Garment Manufacturers Association in Cambodia (GMAC) on November 17 officially changed its name to the “Textile, Apparel, Footwear and Travel Goods Association in Cambodia” (TAFTAC) to better reflect its scope and more broadly promote exports and job creation in the textile-related sectors.
The renaming was marked by a ceremony presided over by Royal Cambodian Armed Forces deputy commander and Royal Cambodian Army commander Lieutenant General Hun Manet.
Kong Sang, who will remain on as head of TAFTAC, shared with the event that garment exports surged from $3 billion in 2008 to $6 billion in 2014 and, with the inclusion of other textile-related items subsequently put under the association’s purview, ballooned to $11 billion in 2021.
Sang confirmed that GMAC’s work and scope of representation has covered textiles, apparel, footwear, bags and travel goods since 2015. That year, a campaign was launched to encourage footwear factories to join the association, under the guidance of the Ministry of Commerce, he said.
The number of factories among the association’s ranks has increased from 400 in 2012 to the current 690, which directly employ more than 800,000 people with total annual salary of $2 billion, he said. Per-capita, this is roughly $208 a month and $2,500 a year.
Another major feat came in 2016, when GMAC along with the commerce and labour ministries successfully lobbied the US to provide duty-free access to Cambodian-made bags and travel goods, he recapped.
“After obtaining the preferential tariffs, the association and government began an investment promotion drive with a visit to Hong Kong, to attract new investors and buyers,” he said, noting that the local bag and travel goods sector has seen rapid growth in the years since.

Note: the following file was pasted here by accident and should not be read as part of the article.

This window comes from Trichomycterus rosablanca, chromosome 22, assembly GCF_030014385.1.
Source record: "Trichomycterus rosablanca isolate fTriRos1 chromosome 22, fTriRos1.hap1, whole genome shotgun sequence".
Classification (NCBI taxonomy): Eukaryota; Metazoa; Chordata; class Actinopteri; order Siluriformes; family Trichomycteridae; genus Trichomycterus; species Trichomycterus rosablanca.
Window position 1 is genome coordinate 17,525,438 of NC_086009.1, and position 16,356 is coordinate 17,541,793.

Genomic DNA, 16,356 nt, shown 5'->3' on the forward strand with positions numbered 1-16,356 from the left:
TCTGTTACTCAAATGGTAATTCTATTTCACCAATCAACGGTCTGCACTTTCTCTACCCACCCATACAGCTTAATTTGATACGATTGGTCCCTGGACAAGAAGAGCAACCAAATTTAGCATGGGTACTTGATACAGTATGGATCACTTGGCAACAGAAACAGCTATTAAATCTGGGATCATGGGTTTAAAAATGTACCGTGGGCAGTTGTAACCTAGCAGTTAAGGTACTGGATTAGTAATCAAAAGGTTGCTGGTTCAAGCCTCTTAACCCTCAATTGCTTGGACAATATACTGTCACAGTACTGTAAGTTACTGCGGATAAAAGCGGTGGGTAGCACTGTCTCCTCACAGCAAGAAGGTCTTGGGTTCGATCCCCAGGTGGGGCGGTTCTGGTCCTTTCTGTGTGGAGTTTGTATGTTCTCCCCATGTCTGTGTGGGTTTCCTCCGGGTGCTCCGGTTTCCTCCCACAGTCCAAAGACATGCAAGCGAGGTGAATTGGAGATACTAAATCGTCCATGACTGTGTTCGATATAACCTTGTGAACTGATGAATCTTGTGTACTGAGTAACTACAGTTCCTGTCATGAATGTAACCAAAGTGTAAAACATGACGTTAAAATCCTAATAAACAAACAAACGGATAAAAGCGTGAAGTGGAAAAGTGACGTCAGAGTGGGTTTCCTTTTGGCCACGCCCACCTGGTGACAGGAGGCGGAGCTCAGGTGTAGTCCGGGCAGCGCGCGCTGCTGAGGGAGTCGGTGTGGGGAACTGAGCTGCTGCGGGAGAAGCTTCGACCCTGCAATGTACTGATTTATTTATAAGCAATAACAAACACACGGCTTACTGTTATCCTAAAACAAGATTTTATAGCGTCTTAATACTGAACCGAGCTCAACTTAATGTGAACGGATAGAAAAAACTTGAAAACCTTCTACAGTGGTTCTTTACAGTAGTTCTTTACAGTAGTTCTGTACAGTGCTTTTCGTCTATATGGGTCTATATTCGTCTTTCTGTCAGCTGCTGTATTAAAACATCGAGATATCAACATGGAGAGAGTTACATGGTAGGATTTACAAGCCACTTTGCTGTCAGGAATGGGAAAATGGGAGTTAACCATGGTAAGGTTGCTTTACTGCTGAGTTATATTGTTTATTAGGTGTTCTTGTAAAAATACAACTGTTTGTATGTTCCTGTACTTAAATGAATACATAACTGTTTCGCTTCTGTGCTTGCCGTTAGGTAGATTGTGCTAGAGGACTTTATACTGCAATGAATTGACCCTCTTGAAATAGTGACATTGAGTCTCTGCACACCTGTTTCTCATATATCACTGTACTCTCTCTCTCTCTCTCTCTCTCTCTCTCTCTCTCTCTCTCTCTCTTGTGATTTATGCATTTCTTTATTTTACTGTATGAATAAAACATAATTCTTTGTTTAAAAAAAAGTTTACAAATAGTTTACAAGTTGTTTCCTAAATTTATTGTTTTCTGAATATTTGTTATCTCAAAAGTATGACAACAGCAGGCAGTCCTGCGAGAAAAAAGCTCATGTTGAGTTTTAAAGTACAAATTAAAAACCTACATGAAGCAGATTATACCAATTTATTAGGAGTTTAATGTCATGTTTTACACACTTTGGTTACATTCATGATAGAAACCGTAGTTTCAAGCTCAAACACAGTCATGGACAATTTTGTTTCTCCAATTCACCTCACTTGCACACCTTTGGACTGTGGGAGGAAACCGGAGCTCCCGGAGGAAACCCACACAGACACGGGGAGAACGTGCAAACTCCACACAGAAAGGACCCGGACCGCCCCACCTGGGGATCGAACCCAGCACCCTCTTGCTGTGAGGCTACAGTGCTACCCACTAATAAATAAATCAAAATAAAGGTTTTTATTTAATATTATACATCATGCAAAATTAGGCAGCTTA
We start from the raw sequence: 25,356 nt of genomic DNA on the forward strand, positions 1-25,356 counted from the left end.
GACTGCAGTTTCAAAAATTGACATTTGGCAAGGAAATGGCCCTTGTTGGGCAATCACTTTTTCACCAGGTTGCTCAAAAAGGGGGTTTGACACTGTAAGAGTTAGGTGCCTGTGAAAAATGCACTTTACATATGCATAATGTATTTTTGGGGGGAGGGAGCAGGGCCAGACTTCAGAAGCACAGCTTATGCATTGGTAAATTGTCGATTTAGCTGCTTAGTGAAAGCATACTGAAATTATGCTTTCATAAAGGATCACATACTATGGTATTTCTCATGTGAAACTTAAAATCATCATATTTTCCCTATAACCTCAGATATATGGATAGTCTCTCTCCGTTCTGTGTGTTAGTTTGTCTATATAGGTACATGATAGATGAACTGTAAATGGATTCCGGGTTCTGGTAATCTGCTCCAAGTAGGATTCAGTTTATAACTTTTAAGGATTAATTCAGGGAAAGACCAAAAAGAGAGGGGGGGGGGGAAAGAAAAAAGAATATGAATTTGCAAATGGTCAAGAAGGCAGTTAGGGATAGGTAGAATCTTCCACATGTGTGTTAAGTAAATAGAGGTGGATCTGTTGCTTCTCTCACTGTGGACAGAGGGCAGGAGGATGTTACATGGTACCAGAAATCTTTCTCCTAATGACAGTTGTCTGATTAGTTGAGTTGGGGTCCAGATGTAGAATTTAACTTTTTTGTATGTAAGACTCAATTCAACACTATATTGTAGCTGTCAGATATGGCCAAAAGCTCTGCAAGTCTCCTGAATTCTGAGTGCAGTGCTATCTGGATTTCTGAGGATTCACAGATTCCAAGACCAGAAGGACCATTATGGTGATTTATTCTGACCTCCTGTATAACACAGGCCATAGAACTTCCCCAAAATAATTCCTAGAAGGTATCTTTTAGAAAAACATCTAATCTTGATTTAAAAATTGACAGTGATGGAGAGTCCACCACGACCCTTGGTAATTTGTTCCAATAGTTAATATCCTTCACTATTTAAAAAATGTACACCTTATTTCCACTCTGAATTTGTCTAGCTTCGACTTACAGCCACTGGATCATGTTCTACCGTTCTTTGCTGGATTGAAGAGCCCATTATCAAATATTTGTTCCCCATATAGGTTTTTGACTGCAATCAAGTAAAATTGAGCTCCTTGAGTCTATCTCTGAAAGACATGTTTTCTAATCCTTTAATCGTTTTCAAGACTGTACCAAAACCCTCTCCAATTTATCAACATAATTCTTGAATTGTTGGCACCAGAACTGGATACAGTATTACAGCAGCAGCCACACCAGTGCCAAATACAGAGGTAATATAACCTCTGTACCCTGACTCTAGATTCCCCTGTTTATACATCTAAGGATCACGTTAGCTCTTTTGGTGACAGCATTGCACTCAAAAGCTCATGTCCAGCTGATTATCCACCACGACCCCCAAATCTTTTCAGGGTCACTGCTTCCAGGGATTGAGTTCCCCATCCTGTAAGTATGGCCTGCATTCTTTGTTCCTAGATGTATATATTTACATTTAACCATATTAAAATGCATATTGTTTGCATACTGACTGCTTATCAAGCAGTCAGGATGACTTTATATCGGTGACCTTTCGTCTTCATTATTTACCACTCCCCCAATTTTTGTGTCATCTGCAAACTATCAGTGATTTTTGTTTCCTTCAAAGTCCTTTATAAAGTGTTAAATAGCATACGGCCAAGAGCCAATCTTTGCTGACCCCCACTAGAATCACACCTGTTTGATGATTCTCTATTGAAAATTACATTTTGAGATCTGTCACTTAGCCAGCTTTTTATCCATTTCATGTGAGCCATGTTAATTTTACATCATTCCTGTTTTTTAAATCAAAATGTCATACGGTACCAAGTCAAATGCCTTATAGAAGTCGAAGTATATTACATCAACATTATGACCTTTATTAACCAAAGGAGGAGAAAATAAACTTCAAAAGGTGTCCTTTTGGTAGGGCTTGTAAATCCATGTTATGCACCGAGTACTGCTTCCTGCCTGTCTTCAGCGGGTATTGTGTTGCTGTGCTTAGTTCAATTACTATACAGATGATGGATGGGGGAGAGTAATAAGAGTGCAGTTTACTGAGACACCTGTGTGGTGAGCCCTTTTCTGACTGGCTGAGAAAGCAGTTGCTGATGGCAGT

Sang’s claims are confirmed by figures posted by the General Department of Customs and Excise, which show that the export of bags, travel goods and other items under Chapter 42 of the harmonised tariff schedule skyrocketed by 1,524.71 per cent from a mere $97.340 million in 2015 to last year’s $1.581 billion – 80 per cent or $1.26 billion of which went to the US, according to Trading Economics.
He underlined that GMAC became a member of the ASEAN Federation of Textile Industries (AFTEX) in 2002, just three years after Cambodia gained admission into the Southeast Asian bloc.
The association “continues to work tirelessly” from year to year to improve Cambodia’s competitiveness, with a focus on priorities such as employment, logistics, taxation, environment and sustainability, he said, assuring that it will keep strengthening the capacity of its secretariat to better and more comprehensively serve its members.
“With this new name, we are committed to serving our members better.”
Lieutenant General Manet said that in the quarter century since its establishment in 1996, the association has acted as the “unified voice” of investors in the textile-related sectors, promoting their rights and legitimate interests.
The association has created a forum for consultation and social dialogue open to all stakeholders on the many issues with potential bearing on the overall investment climate, with the aim of creating a favourable environment for export growth and sustainable development, he said.
He highlighted that the post-war textile, garment, footwear, bags and travel goods trades rose from humble beginnings as a small number of workers and enterprises just getting by as Cambodia began to open its economy to investment in 1993.
As of September 30, the number of registered factories in the textile-related sectors stood at 1,313, up 16.5 per cent year-on-year, he revealed.
Lieutenant General Manet echoed Sang’s sentiment on the overall efficacy of TAFTAC’s new name as a reflection of the association’s broader scope of representation.